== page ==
He doth His great salvation send us,
And all from God's own hand we take.
Unnumbered mercies still attend us.
IV.—Recitative (Bass):
The Lord doth choose a holy dwelling, whereon to shed His peace; His boundless grace our lips would fail in telling ; how He to bless His chosen doth not cease. It is our Father's everlasting will to bless His children still.
V.—Chorus :
Peace be unto Israel.
Thank the Lord whose love attends us,
Thank Him who on us hath thought.
Yea, His love this grace hath brought.
Peace and rest our Saviour sends us,
Peace be unto Israel.
5XX Daventry

Love in a Village

An Eighteenth Century Comic Opera in Three Acts
The Words by BICKERSTAFF
The Music by Arne, Handel, Geminiani, Carey Abel, etc
The whole adapted and arranged for broadcasting by JULIAN HERBAGE
Characters in the order you will hear them:
Country people, servants, etc.
THE WIRELESS CHORUS (Chorus Master, Stanford Robinson)
Produced by HOWARD ROSE The Music under the Direction of JULIAN HERBAGE
LOVE IN A VILLAGE originally appeared as a Comic Opera in three Acts, at Covent Garden Theatre in 1762. The music was partly composed by the great Dr. Arne and partly compiled by him from music which was then in vogue, and the piece enjoyed a real success.
At that time rivalry between Covent Garden and Drury Lane was very keen; contemporary records show that Arne's Opera was so popular that only on the nights when Garrick himself appeared at Drury Lane, was there any audience there. No other attraction could prevail against the charm and humour of this light-hearted work.
When Sir Nigel Playfair revived the Opera and produced it at the Lyric, Hammersmith, in 1928, the munie was recast, and additional numbers composed, by Mr. Alfred Reynolds, the Musical Director there, a musician to whom many of the Lyric's productions owed a good deal of their popularity. To a thorough knowledge of the theatre and stage-craft, Mr. Reynolds unites a happy knack of genuine, natural, melody and a thorough craftsmanship in music. A good deal of his work is already familiar to listeners, and he has an assured place of his own among composers of the present day, as well as a strong hold on the affections of all who appreciate fresh and wholesome art with nothing sombre nor troublesome in its make-up.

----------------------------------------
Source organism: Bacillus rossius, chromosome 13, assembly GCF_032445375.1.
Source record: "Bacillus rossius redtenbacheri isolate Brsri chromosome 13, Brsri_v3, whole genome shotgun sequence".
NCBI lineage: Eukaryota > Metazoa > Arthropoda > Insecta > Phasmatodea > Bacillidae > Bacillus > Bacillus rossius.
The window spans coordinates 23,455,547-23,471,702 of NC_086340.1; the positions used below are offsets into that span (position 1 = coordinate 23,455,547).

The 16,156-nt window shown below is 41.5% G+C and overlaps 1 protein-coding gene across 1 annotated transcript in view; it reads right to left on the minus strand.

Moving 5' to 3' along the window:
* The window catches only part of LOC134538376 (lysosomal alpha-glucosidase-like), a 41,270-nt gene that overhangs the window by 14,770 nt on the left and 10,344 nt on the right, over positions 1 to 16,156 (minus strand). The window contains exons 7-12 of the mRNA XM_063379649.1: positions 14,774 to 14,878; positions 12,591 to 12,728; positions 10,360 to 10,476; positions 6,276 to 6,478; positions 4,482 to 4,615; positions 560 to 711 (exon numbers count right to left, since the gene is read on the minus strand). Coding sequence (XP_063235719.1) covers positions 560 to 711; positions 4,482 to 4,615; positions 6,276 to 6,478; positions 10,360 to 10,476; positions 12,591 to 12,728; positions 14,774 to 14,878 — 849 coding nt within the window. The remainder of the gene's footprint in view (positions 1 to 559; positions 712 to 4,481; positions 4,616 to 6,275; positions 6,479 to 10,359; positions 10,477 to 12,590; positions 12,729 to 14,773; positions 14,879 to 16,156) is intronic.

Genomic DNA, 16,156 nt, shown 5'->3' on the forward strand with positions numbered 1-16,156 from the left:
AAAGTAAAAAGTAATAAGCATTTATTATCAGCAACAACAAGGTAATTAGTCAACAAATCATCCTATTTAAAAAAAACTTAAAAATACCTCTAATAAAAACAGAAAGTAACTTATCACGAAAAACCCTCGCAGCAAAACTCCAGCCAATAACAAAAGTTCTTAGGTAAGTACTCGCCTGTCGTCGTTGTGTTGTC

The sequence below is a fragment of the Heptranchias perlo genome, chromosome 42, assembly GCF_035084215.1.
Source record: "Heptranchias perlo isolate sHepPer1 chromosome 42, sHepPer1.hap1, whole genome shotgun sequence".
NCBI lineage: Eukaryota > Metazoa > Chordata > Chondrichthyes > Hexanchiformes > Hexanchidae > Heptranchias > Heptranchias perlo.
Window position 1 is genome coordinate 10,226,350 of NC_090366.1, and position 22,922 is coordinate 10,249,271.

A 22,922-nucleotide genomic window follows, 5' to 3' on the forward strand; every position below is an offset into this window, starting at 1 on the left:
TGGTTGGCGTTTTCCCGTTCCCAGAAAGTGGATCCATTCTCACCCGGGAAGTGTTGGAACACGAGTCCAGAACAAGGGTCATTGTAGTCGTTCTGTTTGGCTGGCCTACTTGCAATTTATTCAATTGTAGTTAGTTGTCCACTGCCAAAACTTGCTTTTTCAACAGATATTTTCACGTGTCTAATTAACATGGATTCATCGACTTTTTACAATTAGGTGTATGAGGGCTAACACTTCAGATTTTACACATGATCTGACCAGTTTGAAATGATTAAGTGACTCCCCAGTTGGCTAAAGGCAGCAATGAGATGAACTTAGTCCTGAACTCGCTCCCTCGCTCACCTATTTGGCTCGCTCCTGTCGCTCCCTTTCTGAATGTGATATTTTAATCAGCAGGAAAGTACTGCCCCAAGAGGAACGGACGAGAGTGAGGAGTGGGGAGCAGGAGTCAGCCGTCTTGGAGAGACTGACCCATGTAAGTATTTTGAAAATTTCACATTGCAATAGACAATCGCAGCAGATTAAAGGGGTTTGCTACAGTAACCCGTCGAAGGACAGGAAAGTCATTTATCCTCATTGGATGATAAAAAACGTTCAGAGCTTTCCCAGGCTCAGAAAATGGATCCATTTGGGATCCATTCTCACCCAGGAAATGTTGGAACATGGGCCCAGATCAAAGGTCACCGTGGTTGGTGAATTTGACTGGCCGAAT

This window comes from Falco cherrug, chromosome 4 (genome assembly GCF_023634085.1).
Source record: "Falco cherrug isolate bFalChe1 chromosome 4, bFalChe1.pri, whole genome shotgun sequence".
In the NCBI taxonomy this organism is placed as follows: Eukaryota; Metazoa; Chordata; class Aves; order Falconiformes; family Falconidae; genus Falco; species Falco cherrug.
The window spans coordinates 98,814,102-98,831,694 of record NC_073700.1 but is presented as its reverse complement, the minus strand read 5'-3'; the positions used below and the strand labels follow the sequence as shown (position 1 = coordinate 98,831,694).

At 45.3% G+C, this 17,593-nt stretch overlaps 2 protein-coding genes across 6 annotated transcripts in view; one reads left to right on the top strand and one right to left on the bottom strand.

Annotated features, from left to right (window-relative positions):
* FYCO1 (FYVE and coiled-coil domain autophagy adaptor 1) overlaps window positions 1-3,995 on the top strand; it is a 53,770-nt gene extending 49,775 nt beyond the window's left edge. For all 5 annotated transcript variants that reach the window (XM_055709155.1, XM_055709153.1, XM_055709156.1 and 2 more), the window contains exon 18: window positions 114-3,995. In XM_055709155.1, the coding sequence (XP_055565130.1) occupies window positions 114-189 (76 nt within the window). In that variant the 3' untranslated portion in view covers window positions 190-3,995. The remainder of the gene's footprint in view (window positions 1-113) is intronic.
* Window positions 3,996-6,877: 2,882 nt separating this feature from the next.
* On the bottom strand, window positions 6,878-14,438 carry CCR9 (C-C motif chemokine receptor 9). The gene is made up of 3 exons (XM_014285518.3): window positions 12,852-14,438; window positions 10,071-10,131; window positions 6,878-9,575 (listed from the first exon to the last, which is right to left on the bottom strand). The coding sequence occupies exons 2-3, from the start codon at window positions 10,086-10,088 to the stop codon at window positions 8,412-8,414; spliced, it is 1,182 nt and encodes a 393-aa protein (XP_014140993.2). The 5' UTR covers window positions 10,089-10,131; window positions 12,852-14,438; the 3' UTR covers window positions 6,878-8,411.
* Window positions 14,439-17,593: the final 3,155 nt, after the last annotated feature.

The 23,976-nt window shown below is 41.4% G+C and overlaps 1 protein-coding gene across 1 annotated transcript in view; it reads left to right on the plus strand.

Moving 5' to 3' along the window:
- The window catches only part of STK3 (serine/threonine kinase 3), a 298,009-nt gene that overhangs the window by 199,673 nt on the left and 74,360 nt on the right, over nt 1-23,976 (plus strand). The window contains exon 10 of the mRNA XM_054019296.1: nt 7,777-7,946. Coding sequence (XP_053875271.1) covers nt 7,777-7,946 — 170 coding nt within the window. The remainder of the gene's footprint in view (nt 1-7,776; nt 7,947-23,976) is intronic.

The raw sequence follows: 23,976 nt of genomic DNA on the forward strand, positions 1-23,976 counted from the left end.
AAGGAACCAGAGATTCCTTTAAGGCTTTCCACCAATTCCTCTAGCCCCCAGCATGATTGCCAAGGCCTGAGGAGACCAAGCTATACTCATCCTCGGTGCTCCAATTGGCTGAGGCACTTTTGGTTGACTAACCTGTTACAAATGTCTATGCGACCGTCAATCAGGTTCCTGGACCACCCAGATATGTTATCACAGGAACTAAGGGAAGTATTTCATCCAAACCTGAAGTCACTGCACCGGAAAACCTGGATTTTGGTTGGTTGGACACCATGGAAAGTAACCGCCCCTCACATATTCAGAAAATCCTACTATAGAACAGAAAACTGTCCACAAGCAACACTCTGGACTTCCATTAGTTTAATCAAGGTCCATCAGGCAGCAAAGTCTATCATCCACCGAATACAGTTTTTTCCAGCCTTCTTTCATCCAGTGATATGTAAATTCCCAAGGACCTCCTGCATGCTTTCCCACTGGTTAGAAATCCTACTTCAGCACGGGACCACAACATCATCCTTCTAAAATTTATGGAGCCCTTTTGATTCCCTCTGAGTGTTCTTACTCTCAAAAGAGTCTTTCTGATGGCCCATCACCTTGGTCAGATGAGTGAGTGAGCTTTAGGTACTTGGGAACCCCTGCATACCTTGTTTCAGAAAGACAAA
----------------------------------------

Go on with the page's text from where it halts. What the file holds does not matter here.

2LO London and 5XX Daventry

'Love in a Village'

An Eighteenth Century Comic Opera in Throe' Acts
The Words by BICKERSTAFF
The Music by Arne, Handel, Geminiani,
Carey Abel , etc
The whole adapted and arranged for broadcasting by JULIAN HERBAGE
Characters in the order you will hear them :
Country people, servants, etc.
THE WIRELESS CHORUS (Chorus Master, Stanford
Robinson)
Produced by HOWARD ROSE The Music under the Direction of JULIAN HERBAGE
LOVE IN A VILLAGE originally appeared as a Comic Opera in three Acts, at Covent Garden Theatre in 1762. The music was partly composed by the great Dr. Ame and partly compiled by him from music which was then in vogue, and the piece enjoyed a real success.
At that time rivalry between Covent Garden and Drury Lane was very keen ; contemporary records show that Arne's Opera was so popular that only on the nights when Garrick himself
. appeared at Drury Lane, was there anv audience there. No other attraction could prevail against the charm and humour of this light-hearted work.
When Sir Nigel Playfair revived the Opera and produced it at the Lyric, Hammersmith, in 1928, the munie was recast, and additional numbers composed, by Mr. Alfred Reynolds, the Musical Director there, a musician to whom many of the Lyric's productions owed a good deal of their popularity. To a thorough knowledge of the theatre and stage-craft, Mr. Reynolds unites a happy knack of genuine, natural, melody and a thorough craftsmanship in music. A good deal of his work is already familiar to listeners, and he has an assured place of his own among composers of the present day, as well as a strong hold on the affections of all who appreciate fresh and wholesome art with nothing sombre nor troublesome in its make-up.